In this economy, investing in advertising as a way to increase profits is an attractive idea. But, before you reach out to a marketing firm, let me tell you about a recent scenario that happened to one of my physician clients.
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Need an incentive to implement an electronic health records (EHR) system in your practice? How about $44,000? That’s the amount the federal government is making available to eligible physicians as part of its effort to speed up the adoption of health information technology throughout the U.S. In fact, under the Health Information Technology for Economic and Clinical Health Act (HITECH Act), part of the American Recovery and Reinvestment Act of 2009, billions of federal stimulus dollars are flowing to medical practices throughout the U.S. to help physicians set up EHR systems.
A physician who was recently offered a lucrative position with an otolaryngology practice in his community asked me to review his current employment agreement to determine if it contained any prohibitions against accepting the job. His previous employment contract contained a noncompetition clause that, justifiably, caused him and his prospective employer some concern. As it turned out, in his case, and in many others, the noncompetition clause was not as restrictive as it appeared at first glance. The provision was penetrable and my client joined the new practice with a clear conscience that he was not in violation of his previous contract.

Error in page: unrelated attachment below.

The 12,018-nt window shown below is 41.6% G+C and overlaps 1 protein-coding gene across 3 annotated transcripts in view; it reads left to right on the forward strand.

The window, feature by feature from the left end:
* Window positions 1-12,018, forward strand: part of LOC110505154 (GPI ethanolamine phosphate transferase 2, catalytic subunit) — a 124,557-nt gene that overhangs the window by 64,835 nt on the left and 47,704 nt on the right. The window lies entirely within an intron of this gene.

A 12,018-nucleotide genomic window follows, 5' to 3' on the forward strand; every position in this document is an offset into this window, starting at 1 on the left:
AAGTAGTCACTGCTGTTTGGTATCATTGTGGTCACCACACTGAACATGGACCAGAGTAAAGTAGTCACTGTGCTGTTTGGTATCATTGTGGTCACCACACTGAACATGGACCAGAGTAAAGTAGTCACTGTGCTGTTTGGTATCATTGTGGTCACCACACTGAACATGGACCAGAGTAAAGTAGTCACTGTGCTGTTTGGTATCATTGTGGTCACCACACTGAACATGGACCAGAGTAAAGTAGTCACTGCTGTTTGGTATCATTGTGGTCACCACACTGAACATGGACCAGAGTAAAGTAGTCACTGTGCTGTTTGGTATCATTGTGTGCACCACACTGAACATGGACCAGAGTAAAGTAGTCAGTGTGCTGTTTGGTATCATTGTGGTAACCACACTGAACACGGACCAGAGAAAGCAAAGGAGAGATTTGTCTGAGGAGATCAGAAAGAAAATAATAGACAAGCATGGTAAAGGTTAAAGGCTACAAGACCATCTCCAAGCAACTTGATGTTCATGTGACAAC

In February, the Centers for Medicare and Medicaid Services (CMS) began rolling out its national Recovery Audit Contractor (RAC) program, aimed at ferreting out improper payments and preventing fraud, waste and abuse in the Medicare system. If you bill for Medicare fee-for-service, you are fair game for a RAC audit. A three-year demonstration of the RAC program, which ended in March 2008, heavily targeted bronchoscopy, injectable drugs and IV hydration therapy. But auditors are rapidly expanding the list, and the permanent program will include adenoidectomies, tonsillectomies, thyroidectomies and other otolaryngology-related procedures.
On Feb. 17, 2009, President Obama signed into law the American Recovery and Reinvestment Act of 2009 (commonly referred to as ARRA or the Stimulus Bill) which includes the Health Information Technology for Economic and Clinical Health (HITECH) Act. The HITECH Act includes significant changes to the Health Insurance Portability and Accountability Act of 1996 (HIPAA) that affect otolaryngologists and other health care providers, as well as those who process or work with health care information. Below is a summary of how these new provisions, many of which go into effect this Feb. 17, will affect your practice.
SAN DIEGO-Hearing aids can become a reliable source of ancillary income for otolaryngologists, according to four speakers in the miniseminar, Hearing Aids: The Dollars and Cents of Dispensing, presented at the annual meeting of the American Academy of Otolaryngology-Head and Neck Surgery (AAO-HNS).